React lift and pitching moments to the fuselage with hardpoints and simple joints at the drag spar and leading spar, while letting the beam float.

The reason I feel that the latter of these two schemes is heavier is because lift has to find its way to the fittings and then be carried there instead of through the main spar and its fittings. Little needs to be added to the main spars to carry this load, so we are talking a net weight increase to do the scheme brought up in the OP. Now it does have the advantage of being EASY for airplanes where wing mount/dismount is frequent, but a lot of sailplanes pin the main spars to lift tabs too.

The three piece wing arrangement (look at my build photos) puts a beefy main spar in the fuselage and the wing outer panels overlap with longitudinal pins. My airplane has the middle 96” of wing built to the fuselage. The center section drag spar has to reach 26” beyond the fuselage to where it picks up the reacted pitching moments from the outer panels. This makes bending moments in the spar. The center section drag spar also picks up much of the landing gear loads, and then spreads this to the fuselage. In total, this makes for more joints and more structure, but it allowed me to build in the spars and landing gear, so I accepted the weight delta.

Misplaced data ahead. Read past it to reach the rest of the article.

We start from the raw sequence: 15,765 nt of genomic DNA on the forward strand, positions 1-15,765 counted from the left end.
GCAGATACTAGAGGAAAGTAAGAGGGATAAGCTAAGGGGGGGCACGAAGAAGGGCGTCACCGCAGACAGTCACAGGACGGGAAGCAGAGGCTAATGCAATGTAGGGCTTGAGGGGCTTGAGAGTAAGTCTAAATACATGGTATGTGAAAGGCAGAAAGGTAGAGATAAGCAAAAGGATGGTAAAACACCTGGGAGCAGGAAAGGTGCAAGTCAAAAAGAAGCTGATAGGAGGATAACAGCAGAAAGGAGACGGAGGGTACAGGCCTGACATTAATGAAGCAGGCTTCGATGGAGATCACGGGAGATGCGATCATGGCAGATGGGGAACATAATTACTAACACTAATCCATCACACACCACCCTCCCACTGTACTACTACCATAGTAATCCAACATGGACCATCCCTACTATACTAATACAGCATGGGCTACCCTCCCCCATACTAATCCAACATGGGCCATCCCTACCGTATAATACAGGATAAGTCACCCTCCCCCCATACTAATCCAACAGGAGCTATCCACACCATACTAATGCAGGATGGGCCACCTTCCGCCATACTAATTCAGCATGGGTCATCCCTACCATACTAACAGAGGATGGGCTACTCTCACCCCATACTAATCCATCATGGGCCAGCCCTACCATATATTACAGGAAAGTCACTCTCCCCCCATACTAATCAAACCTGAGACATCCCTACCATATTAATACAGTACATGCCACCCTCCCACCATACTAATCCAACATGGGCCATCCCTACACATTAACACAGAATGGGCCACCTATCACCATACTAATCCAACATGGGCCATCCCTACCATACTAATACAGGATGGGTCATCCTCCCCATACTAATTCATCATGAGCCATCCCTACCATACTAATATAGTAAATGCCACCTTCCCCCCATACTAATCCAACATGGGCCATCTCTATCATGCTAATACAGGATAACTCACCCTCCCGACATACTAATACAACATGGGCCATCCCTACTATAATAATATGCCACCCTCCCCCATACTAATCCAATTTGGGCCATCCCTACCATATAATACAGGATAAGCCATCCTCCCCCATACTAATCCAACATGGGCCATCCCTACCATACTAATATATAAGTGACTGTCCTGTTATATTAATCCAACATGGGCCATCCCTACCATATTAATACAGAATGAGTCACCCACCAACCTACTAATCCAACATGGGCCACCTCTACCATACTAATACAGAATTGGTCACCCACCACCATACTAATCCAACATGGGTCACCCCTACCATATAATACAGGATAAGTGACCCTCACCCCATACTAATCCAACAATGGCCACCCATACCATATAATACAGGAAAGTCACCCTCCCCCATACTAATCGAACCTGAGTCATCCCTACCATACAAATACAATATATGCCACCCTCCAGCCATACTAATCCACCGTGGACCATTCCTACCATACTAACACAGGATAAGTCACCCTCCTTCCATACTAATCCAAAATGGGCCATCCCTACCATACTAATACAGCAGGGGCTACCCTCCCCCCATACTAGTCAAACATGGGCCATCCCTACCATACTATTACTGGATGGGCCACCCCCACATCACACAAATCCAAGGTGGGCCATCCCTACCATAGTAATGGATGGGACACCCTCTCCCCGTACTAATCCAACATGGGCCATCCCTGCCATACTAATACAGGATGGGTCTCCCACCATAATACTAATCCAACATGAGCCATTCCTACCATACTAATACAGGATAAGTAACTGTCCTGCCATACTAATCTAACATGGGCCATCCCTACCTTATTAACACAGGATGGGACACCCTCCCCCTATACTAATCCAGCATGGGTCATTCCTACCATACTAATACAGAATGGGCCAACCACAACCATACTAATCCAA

I am curious how a three piece wing can be made lighter than a two piece, as it has more connections, more beam length in total, and reacts loads in more complicated manner, which usually means more weight. When Jarno says it, I believe it, but, I am curious as to how that is achieved.
 
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cheapracer

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hing moments are carried through a drag spar fitting.

Next, the wing attach scheme Cheapracer shared is scary. Let’s describe it in words and then talk about the issues. It uses a vertical bolt at the root and a vertical bolt at the airplanes buttline.
Nope, 100% wrong. I didn't even notice those vertical bolts before you mentioned it, not standard and the owner must have added them for some feeling of security but pretty useless.